Yesterday, the Board of Directors the Internet Corporation for Assigned Names and Numbers (ICANN), approved the multistakeholder community’s proposal for transitioning oversight of the Internet’s addressing system from the US government to the global multistakeholder community. The Board approval followed approvals from ICANN’s chartering organizations. I want to congratulate the community for their tireless efforts in developing this proposal. The ICANN Board has sent the proposal to the National Telecommunications and Information Agency (NTIA) for their review and approval. These milestones are not only critical for the transition itself but a further endorsement of global multistakeholder Internet governance.
The proposal is comprised of two separate, but related, plans. The first part of the plan describes how the three communities of the Internet Assigned Numbers Authority (IANA) – Names, Numbers and Protocol Parameters – will operate and interface with ICANN directly. The second part of the plan includes an extensive set of reforms to ICANN’s governance structure to enhance the organization’s accountability to the global community. Intel has been deeply engaged in the development of the overall transition plan and we believe it meets the criteria outlined by NTIA in their announcement in 2014.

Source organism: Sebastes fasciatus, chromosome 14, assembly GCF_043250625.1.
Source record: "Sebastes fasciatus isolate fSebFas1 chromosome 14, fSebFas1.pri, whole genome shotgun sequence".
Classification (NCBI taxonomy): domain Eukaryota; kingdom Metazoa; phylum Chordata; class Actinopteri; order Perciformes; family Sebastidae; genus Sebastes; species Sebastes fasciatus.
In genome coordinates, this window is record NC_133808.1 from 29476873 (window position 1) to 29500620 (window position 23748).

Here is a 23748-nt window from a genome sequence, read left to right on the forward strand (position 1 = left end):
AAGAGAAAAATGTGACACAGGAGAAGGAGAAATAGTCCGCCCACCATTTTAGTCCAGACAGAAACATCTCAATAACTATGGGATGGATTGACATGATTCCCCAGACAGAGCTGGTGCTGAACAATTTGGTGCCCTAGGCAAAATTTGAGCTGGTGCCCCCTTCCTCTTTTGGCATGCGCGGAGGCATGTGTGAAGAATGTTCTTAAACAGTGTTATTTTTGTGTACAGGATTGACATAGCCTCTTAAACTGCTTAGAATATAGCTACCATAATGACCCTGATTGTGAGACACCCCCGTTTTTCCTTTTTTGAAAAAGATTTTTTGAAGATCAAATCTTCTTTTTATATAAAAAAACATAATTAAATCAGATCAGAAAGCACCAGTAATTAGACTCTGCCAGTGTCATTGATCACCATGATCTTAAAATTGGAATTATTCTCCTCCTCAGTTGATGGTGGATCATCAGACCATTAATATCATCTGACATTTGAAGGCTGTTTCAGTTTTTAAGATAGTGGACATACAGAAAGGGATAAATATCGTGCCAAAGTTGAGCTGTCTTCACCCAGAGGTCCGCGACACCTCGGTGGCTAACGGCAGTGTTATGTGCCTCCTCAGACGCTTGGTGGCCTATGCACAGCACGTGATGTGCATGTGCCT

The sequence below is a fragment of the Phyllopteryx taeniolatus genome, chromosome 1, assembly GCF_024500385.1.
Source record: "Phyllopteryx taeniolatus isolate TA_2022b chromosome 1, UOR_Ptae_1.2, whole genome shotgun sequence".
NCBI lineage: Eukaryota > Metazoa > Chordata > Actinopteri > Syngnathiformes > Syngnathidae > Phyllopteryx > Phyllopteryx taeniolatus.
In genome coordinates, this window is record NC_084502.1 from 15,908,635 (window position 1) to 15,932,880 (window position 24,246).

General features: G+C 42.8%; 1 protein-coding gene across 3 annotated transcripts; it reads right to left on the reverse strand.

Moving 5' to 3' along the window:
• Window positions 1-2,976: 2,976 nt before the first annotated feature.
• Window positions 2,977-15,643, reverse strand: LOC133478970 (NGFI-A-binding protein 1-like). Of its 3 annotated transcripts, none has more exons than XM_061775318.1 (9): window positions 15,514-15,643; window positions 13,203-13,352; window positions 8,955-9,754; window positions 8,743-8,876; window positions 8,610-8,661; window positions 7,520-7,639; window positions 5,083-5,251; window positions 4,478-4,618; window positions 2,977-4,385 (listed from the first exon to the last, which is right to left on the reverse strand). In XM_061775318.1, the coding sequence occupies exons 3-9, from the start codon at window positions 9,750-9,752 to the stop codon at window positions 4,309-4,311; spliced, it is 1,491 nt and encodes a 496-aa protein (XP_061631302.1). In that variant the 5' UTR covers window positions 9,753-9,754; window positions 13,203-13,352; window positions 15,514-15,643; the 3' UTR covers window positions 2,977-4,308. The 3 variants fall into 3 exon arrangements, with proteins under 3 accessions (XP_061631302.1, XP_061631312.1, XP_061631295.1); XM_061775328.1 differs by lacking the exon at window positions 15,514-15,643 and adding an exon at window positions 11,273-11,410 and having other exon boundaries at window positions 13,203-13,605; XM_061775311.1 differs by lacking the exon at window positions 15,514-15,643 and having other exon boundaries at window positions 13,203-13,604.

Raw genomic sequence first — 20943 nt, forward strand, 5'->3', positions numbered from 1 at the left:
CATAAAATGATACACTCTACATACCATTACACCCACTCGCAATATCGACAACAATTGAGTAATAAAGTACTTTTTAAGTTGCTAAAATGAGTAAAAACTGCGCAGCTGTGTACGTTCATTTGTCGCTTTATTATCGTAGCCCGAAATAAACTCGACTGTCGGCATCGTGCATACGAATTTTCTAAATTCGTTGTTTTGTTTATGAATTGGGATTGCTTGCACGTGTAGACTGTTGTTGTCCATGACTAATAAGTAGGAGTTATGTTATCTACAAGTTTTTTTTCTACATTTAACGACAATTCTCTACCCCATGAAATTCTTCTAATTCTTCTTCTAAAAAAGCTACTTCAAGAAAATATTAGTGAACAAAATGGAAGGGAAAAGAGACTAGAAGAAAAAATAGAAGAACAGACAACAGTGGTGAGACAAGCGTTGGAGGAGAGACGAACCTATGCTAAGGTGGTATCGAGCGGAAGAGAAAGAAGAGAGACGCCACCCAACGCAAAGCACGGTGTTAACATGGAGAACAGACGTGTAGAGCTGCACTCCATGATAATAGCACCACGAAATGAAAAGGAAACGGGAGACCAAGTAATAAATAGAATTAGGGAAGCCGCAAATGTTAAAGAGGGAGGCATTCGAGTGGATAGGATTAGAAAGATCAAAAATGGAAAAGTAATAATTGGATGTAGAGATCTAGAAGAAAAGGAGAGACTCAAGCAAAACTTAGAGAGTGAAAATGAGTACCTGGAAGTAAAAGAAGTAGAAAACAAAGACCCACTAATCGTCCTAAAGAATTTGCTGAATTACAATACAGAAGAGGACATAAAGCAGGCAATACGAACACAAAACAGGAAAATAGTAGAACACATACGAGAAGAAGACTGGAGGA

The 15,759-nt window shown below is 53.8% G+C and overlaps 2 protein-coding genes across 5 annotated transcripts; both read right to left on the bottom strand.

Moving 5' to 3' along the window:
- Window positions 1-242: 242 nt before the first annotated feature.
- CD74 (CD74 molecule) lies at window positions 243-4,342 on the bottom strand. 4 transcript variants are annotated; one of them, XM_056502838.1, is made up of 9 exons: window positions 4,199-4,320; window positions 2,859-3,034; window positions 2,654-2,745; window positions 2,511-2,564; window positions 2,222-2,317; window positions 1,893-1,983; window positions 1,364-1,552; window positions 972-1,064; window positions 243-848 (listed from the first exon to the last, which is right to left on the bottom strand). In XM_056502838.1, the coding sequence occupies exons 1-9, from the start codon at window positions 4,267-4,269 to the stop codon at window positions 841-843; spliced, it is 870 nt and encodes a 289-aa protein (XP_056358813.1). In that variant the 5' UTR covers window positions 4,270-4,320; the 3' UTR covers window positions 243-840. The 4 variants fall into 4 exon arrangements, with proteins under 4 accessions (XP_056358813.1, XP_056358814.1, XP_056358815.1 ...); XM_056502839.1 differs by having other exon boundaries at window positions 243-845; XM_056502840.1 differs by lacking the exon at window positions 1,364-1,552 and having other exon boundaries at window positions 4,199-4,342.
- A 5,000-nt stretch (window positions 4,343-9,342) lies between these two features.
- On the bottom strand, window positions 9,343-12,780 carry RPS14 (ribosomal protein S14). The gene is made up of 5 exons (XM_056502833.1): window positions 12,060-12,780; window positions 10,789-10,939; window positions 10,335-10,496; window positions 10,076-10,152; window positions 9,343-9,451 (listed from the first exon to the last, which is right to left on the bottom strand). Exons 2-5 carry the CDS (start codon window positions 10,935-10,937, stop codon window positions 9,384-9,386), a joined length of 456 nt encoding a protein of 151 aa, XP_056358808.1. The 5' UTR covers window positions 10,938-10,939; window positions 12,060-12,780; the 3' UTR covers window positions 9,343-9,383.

The current IANA contract between ICANN and NTIA expires September 30th. While today’s milestones are significant, we are not finished yet. The NTIA must review the proposal to ensure it meets the criteria. New agreements between ICANN and the communities must be executed and a new contract for the management of the Internet’s Root Zone must be developed, vetted by the community and executed. The cross-community Working Group responsible for developing the accountability measures must immediately begin drafting changes to ICANN’s bylaws so that the measures can be implemented. And, Congress must be given an opportunity to review the proposal.
I am confident that the community behind the incredible work to-date will succeed in completing the transition and moving us fully into 21st century Internet governance.